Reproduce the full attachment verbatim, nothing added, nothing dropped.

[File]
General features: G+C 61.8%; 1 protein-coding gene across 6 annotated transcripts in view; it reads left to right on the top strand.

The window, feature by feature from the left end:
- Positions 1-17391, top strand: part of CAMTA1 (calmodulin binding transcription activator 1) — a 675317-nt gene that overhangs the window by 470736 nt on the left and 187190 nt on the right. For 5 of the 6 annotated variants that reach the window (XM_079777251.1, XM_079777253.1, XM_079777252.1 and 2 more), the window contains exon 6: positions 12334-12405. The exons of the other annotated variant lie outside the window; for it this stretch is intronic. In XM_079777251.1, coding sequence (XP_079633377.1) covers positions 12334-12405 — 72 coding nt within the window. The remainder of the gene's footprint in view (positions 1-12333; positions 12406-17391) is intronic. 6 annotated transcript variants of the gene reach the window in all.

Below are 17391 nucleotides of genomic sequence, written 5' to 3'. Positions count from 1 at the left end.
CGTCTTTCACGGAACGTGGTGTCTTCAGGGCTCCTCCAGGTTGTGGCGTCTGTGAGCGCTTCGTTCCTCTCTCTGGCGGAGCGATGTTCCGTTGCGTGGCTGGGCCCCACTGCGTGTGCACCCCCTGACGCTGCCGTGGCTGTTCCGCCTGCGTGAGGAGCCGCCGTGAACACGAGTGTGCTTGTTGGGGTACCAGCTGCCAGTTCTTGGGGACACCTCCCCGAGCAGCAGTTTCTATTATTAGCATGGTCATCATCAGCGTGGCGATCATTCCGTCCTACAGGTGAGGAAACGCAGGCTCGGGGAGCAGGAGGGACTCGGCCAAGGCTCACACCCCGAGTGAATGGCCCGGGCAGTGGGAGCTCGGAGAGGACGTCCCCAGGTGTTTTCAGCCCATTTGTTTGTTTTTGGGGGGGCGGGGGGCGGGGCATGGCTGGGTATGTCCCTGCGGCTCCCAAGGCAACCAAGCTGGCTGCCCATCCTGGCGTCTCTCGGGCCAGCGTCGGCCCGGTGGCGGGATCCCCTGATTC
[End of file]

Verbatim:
General features: G+C 61.8%; 1 protein-coding gene across 6 annotated transcripts in view; it reads left to right on the top strand.

The window, feature by feature from the left end:
- Positions 1-17391, top strand: part of CAMTA1 (calmodulin binding transcription activator 1) — a 675317-nt gene that overhangs the window by 470736 nt on the left and 187190 nt on the right. For 5 of the 6 annotated variants that reach the window (XM_079777251.1, XM_079777253.1, XM_079777252.1 and 2 more), the window contains exon 6: positions 12334-12405. The exons of the other annotated variant lie outside the window; for it this stretch is intronic. In XM_079777251.1, coding sequence (XP_079633377.1) covers positions 12334-12405 — 72 coding nt within the window. The remainder of the gene's footprint in view (positions 1-12333; positions 12406-17391) is intronic. 6 annotated transcript variants of the gene reach the window in all.

Below are 17391 nucleotides of genomic sequence, written 5' to 3'. Positions count from 1 at the left end.
CGTCTTTCACGGAACGTGGTGTCTTCAGGGCTCCTCCAGGTTGTGGCGTCTGTGAGCGCTTCGTTCCTCTCTCTGGCGGAGCGATGTTCCGTTGCGTGGCTGGGCCCCACTGCGTGTGCACCCCCTGACGCTGCCGTGGCTGTTCCGCCTGCGTGAGGAGCCGCCGTGAACACGAGTGTGCTTGTTGGGGTACCAGCTGCCAGTTCTTGGGGACACCTCCCCGAGCAGCAGTTTCTATTATTAGCATGGTCATCATCAGCGTGGCGATCATTCCGTCCTACAGGTGAGGAAACGCAGGCTCGGGGAGCAGGAGGGACTCGGCCAAGGCTCACACCCCGAGTGAATGGCCCGGGCAGTGGGAGCTCGGAGAGGACGTCCCCAGGTGTTTTCAGCCCATTTGTTTGTTTTTGGGGGGGCGGGGGGCGGGGCATGGCTGGGTATGTCCCTGCGGCTCCCAAGGCAACCAAGCTGGCTGCCCATCCTGGCGTCTCTCGGGCCAGCGTCGGCCCGGTGGCGGGATCCCCTGATTC